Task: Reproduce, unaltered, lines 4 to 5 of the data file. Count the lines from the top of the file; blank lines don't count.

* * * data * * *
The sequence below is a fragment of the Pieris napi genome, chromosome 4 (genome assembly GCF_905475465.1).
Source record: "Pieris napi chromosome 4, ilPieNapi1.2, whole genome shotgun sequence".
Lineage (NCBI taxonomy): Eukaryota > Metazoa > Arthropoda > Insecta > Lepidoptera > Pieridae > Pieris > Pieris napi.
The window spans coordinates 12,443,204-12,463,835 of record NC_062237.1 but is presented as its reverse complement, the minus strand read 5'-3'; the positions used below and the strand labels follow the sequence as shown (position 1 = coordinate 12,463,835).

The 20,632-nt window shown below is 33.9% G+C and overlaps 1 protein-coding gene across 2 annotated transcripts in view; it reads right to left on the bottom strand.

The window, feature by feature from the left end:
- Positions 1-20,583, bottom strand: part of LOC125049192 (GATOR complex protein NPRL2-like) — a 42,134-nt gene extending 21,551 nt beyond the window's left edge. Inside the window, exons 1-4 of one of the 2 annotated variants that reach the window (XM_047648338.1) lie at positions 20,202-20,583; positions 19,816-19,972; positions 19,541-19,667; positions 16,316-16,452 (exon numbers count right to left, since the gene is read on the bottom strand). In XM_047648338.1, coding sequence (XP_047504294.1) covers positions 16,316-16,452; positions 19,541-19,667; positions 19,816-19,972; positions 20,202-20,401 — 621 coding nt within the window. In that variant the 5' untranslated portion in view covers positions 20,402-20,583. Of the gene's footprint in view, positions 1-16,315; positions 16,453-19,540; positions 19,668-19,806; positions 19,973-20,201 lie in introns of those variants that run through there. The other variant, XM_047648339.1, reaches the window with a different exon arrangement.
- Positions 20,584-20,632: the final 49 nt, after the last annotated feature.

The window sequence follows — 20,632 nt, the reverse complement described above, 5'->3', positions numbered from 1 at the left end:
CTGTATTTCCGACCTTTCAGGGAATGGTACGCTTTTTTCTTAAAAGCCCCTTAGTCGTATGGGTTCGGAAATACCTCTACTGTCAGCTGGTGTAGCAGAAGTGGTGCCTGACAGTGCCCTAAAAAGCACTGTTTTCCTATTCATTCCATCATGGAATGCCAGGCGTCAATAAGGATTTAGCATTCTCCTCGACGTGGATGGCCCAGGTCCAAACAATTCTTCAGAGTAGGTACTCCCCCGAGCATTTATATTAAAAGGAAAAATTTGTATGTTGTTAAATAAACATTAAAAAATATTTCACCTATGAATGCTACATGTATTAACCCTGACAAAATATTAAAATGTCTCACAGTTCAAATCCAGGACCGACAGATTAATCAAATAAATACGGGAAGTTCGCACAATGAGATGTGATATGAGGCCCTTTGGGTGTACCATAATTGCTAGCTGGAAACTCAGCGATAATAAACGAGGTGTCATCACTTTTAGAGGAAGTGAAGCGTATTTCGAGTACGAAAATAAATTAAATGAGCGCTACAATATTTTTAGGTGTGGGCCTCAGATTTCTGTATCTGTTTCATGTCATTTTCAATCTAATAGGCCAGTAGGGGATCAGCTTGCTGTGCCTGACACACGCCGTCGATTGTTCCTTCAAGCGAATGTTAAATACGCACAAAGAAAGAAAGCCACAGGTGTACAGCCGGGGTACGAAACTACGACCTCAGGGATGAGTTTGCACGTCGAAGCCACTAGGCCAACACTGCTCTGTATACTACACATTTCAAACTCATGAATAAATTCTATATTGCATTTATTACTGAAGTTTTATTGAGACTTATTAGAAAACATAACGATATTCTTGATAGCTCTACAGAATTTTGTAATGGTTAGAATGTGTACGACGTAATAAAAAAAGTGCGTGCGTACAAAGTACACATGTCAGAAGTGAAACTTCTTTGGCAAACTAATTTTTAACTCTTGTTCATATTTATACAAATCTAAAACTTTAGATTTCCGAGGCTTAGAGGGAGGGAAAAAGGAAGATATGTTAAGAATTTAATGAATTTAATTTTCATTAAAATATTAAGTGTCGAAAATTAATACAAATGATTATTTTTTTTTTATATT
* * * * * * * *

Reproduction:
The window spans coordinates 12,443,204-12,463,835 of record NC_062237.1 but is presented as its reverse complement, the minus strand read 5'-3'; the positions used below and the strand labels follow the sequence as shown (position 1 = coordinate 12,463,835).

The 20,632-nt window shown below is 33.9% G+C and overlaps 1 protein-coding gene across 2 annotated transcripts in view; it reads right to left on the bottom strand.